include sensitive gums, sores in the mouth, and fatigue.
is given by vein through a small needle placed in your
arm which is connected to a small bag of salt water and
tubing. The vincristine is in a small syringe which is
then connected to the tubing and injected by the nurse.
The injection only takes a few minutes.
and vomiting are rare so no anti-nausea medicine needs
to be taken. Vincristine does not affect the blood counts.
major side effect of vincristine is damage to nerves in
the hands and feet or in other parts of the body. Some
symptoms include tingling or numbness of the fingertips
and/or toes, an achy jaw and constipation. These side
effects are related to the total dose given over time,
so if they occur, it may not be until after several treatments
with this drug. Tingling or numbness can make it difficult
to button or zip; it is usually a reversible condition,
resolving after about six weeks. You should report this
symptom at your next visit.
a diet high in fiber, with plenty of fresh fruits or fruit
juices and vegetables will help prevent constipation.
Maintaining an active physical program, if possible, will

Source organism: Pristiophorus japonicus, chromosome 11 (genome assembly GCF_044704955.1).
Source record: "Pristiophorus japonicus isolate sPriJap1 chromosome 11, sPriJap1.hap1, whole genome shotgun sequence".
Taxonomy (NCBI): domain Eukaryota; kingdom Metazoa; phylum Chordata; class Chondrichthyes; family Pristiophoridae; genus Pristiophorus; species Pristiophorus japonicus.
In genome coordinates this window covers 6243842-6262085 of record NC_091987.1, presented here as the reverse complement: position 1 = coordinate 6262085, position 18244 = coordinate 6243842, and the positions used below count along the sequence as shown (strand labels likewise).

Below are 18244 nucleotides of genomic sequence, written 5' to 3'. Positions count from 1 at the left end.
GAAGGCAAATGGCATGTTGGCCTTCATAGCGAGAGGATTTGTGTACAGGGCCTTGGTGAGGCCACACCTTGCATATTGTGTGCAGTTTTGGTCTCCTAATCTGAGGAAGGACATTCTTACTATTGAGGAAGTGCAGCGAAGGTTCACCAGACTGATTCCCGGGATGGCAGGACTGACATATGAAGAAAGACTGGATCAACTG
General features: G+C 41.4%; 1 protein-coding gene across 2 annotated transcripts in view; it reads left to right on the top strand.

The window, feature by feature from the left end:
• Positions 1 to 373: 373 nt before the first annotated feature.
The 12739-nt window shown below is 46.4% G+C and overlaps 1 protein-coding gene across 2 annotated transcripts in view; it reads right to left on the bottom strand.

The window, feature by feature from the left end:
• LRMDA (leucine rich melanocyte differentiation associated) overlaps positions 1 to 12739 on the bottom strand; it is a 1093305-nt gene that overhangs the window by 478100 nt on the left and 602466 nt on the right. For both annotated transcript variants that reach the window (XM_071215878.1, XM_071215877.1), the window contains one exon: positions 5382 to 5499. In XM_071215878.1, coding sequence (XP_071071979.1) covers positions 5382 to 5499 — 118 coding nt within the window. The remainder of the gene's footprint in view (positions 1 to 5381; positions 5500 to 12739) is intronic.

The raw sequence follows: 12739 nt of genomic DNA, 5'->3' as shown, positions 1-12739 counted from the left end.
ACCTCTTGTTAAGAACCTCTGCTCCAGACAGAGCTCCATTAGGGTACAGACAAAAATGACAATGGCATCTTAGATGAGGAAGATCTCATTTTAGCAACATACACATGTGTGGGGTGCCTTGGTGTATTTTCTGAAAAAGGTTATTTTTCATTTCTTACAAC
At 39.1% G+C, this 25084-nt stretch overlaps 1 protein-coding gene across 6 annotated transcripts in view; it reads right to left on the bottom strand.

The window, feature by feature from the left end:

also help prevent constipation. Your doctor should be
called if you become unable to move your bowels, have
swelling of your legs, or unusual stomach pain or bloating,
or pain in your bones.
is a capsule and is taken for 14 days: from day 8 through
day 21. The major side effects of procarbazine are nausea
and vomiting and a decrease in blood counts. A prescription
for anti-nausea medicine will be given to you along with
the prescription for the procarbazine. The procarbazine
can be taken at bedtime, like the CCNU was, with the anti-nausea
pill an hour before.
has less of a tendency to cause nausea and vomiting than
CCNU. In addition, the nausea usually appears with the
first three doses, and then disappears for the following
11 days. However, if you do experience nausea and vomiting
which is severe, you should call your doctor. A change
in the anti-nausea medicine may make you more comfortable.
are certain foods which should not be eaten on the days
you are taking procarbazine. Eating these foods may cause
you to have headaches, nausea and a rapid pulse. If you
eat a restricted food by mistake, the risk of side effects
is very low, and you only need to notify your doctor if
you develop symptoms.